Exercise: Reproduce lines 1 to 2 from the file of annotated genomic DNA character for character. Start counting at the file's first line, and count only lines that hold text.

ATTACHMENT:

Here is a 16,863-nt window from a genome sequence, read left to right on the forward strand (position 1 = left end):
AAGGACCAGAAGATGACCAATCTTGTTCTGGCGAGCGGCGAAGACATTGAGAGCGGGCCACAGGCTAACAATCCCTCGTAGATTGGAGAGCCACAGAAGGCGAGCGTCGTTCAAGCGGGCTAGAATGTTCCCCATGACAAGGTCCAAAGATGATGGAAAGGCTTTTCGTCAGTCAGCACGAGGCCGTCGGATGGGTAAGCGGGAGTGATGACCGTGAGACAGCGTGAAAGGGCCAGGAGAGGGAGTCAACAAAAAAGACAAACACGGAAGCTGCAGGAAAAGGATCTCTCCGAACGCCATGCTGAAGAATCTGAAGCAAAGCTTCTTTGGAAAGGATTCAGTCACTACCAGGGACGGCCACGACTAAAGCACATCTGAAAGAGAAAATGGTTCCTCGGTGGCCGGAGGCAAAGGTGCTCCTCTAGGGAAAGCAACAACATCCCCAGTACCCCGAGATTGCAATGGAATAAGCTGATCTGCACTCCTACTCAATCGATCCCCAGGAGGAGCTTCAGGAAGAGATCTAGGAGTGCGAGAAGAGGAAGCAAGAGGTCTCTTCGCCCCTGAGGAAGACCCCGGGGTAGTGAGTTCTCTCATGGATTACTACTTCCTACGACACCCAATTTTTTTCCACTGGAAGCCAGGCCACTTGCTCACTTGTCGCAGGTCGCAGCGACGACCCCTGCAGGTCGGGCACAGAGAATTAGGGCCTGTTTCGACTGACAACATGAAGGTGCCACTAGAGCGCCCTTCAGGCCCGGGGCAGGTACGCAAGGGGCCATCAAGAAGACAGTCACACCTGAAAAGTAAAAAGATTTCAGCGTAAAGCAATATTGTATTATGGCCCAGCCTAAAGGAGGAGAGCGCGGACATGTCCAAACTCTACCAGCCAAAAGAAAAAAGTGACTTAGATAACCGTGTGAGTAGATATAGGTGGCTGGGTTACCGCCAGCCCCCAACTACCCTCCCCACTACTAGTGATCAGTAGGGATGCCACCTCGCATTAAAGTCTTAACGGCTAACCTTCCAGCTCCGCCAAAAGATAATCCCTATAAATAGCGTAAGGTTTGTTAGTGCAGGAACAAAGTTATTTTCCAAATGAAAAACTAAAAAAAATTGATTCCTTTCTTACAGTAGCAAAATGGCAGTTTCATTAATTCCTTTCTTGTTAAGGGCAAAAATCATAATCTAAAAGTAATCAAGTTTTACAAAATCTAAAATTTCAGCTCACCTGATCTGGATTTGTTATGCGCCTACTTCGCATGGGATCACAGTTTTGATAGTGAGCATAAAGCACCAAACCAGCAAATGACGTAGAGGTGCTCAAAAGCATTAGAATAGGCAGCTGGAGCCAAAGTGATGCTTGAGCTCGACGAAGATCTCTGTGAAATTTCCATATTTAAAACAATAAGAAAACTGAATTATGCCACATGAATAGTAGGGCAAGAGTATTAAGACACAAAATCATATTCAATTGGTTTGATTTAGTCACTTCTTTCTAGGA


Here is a 16,863-nt window from a genome sequence, read left to right on the forward strand (position 1 = left end):
AAGGACCAGAAGATGACCAATCTTGTTCTGGCGAGCGGCGAAGACATTGAGAGCGGGCCACAGGCTAACAATCCCTCGTAGATTGGAGAGCCACAGAAGGCGAGCGTCGTTCAAGCGGGCTAGAATGTTCCCCATGACAAGGTCCAAAGATGATGGAAAGGCTTTTCGTCAGTCAGCACGAGGCCGTCGGATGGGTAAGCGGGAGTGATGACCGTGAGACAGCGTGAAAGGGCCAGGAGAGGGAGTCAACAAAAAAGACAAACACGGAAGCTGCAGGAAAAGGATCTCTCCGAACGCCATGCTGAAGAATCTGAAGCAAAGCTTCTTTGGAAAGGATTCAGTCACTACCAGGGACGGCCACGACTAAAGCACATCTGAAAGAGAAAATGGTTCCTCGGTGGCCGGAGGCAAAGGTGCTCCTCTAGGGAAAGCAACAACATCCCCAGTACCCCGAGATTGCAATGGAATAAGCTGATCTGCACTCCTACTCAATCGATCCCCAGGAGGAGCTTCAGGAAGAGATCTAGGAGTGCGAGAAGAGGAAGCAAGAGGTCTCTTCGCCCCTGAGGAAGACCCCGGGGTAGTGAGTTCTCTCATGGATTACTACTTCCTACGACACCCAATTTTTTTCCACTGGAAGCCAGGCCACTTGCTCACTTGTCGCAGGTCGCAGCGACGACCCCTGCAGGTCGGGCACAGAGAATTAGGGCCTGTTTCGACTGACAACATGAAGGTGCCACTAGAGCGCCCTTCAGGCCCGGGGCAGGTACGCAAGGGGCCATCAAGAAGACAGTCACACCTGAAAAGTAAAAAGATTTCAGCGTAAAGCAATATTGTATTATGGCCCAGCCTAAAGGAGGAGAGCGCGGACATGTCCAAACTCTACCAGCCAAAAGAAAAAAGTGACTTAGATAACCGTGTGAGTAGATATAGGTGGCTGGGTTACCGCCAGCCCCCAACTACCCTCCCCACTACTAGTGATCAGTAGGGATGCCACCTCGCATTAAAGTCTTAACGGCTAACCTTCCAGCTCCGCCAAAAGATAATCCCTATAAATAGCGTAAGGTTTGTTAGTGCAGGAACAAAGTTATTTTCCAAATGAAAAACTAAAAAAAATTGATTCCTTTCTTACAGTAGCAAAATGGCAGTTTCATTAATTCCTTTCTTGTTAAGGGCAAAAATCATAATCTAAAAGTAATCAAGTTTTACAAAATCTAAAATTTCAGCTCACCTGATCTGGATTTGTTATGCGCCTACTTCGCATGGGATCACAGTTTTGATAGTGAGCATAAAGCACCAAACCAGCAAATGACGTAGAGGTGCTCAAAAGCATTAGAATAGGCAGCTGGAGCCAAAGTGATGCTTGAGCTCGACGAAGATCTCTGTGAAATTTCCATATTTAAAACAATAAGAAAACTGAATTATGCCACATGAATAGTAGGGCAAGAGTATTAAGACACAAAATCATATTCAATTGGTTTGATTTAGTCACTTCTTTCTAGGA